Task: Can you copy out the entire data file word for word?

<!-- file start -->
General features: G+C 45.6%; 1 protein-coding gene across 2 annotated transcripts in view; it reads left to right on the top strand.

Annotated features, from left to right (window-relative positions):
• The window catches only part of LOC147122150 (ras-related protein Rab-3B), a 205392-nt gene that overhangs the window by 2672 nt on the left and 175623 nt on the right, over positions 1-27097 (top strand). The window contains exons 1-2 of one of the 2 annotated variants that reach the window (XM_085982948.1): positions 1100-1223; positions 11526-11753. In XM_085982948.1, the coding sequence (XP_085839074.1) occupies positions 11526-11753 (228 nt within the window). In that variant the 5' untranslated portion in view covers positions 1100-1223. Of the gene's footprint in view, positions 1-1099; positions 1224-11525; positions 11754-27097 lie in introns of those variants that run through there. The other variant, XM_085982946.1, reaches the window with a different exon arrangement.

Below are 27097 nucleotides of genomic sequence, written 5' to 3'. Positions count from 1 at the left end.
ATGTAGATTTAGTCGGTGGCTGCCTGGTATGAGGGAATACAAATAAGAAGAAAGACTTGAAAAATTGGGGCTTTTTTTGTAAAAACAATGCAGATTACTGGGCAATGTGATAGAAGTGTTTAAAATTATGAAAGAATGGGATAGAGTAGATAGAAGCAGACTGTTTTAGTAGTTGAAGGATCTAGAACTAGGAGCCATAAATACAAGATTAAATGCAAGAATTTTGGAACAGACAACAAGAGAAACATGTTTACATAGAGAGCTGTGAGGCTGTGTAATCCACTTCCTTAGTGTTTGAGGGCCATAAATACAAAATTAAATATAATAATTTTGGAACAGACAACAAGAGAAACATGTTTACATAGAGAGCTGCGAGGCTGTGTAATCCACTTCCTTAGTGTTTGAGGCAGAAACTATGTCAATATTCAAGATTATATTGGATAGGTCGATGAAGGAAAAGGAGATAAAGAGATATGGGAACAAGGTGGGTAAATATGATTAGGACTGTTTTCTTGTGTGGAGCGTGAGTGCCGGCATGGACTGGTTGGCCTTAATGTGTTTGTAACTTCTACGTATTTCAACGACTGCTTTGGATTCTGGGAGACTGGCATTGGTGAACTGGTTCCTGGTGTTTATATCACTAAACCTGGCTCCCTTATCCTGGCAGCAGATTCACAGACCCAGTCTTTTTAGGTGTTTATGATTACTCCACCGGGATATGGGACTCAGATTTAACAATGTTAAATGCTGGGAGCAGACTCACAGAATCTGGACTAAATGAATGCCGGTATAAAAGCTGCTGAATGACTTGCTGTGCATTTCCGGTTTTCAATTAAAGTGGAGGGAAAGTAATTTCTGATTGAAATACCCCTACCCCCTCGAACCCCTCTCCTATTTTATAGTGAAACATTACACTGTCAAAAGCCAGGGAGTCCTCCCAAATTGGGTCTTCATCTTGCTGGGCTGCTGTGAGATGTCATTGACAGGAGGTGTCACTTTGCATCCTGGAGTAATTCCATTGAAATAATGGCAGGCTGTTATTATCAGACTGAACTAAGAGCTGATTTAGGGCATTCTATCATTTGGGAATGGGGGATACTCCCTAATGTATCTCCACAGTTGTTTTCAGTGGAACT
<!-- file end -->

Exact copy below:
General features: G+C 45.6%; 1 protein-coding gene across 2 annotated transcripts in view; it reads left to right on the top strand.

Annotated features, from left to right (window-relative positions):
• The window catches only part of LOC147122150 (ras-related protein Rab-3B), a 205392-nt gene that overhangs the window by 2672 nt on the left and 175623 nt on the right, over positions 1-27097 (top strand). The window contains exons 1-2 of one of the 2 annotated variants that reach the window (XM_085982948.1): positions 1100-1223; positions 11526-11753. In XM_085982948.1, the coding sequence (XP_085839074.1) occupies positions 11526-11753 (228 nt within the window). In that variant the 5' untranslated portion in view covers positions 1100-1223. Of the gene's footprint in view, positions 1-1099; positions 1224-11525; positions 11754-27097 lie in introns of those variants that run through there. The other variant, XM_085982946.1, reaches the window with a different exon arrangement.

Below are 27097 nucleotides of genomic sequence, written 5' to 3'. Positions count from 1 at the left end.
ATGTAGATTTAGTCGGTGGCTGCCTGGTATGAGGGAATACAAATAAGAAGAAAGACTTGAAAAATTGGGGCTTTTTTTGTAAAAACAATGCAGATTACTGGGCAATGTGATAGAAGTGTTTAAAATTATGAAAGAATGGGATAGAGTAGATAGAAGCAGACTGTTTTAGTAGTTGAAGGATCTAGAACTAGGAGCCATAAATACAAGATTAAATGCAAGAATTTTGGAACAGACAACAAGAGAAACATGTTTACATAGAGAGCTGTGAGGCTGTGTAATCCACTTCCTTAGTGTTTGAGGGCCATAAATACAAAATTAAATATAATAATTTTGGAACAGACAACAAGAGAAACATGTTTACATAGAGAGCTGCGAGGCTGTGTAATCCACTTCCTTAGTGTTTGAGGCAGAAACTATGTCAATATTCAAGATTATATTGGATAGGTCGATGAAGGAAAAGGAGATAAAGAGATATGGGAACAAGGTGGGTAAATATGATTAGGACTGTTTTCTTGTGTGGAGCGTGAGTGCCGGCATGGACTGGTTGGCCTTAATGTGTTTGTAACTTCTACGTATTTCAACGACTGCTTTGGATTCTGGGAGACTGGCATTGGTGAACTGGTTCCTGGTGTTTATATCACTAAACCTGGCTCCCTTATCCTGGCAGCAGATTCACAGACCCAGTCTTTTTAGGTGTTTATGATTACTCCACCGGGATATGGGACTCAGATTTAACAATGTTAAATGCTGGGAGCAGACTCACAGAATCTGGACTAAATGAATGCCGGTATAAAAGCTGCTGAATGACTTGCTGTGCATTTCCGGTTTTCAATTAAAGTGGAGGGAAAGTAATTTCTGATTGAAATACCCCTACCCCCTCGAACCCCTCTCCTATTTTATAGTGAAACATTACACTGTCAAAAGCCAGGGAGTCCTCCCAAATTGGGTCTTCATCTTGCTGGGCTGCTGTGAGATGTCATTGACAGGAGGTGTCACTTTGCATCCTGGAGTAATTCCATTGAAATAATGGCAGGCTGTTATTATCAGACTGAACTAAGAGCTGATTTAGGGCATTCTATCATTTGGGAATGGGGGATACTCCCTAATGTATCTCCACAGTTGTTTTCAGTGGAACT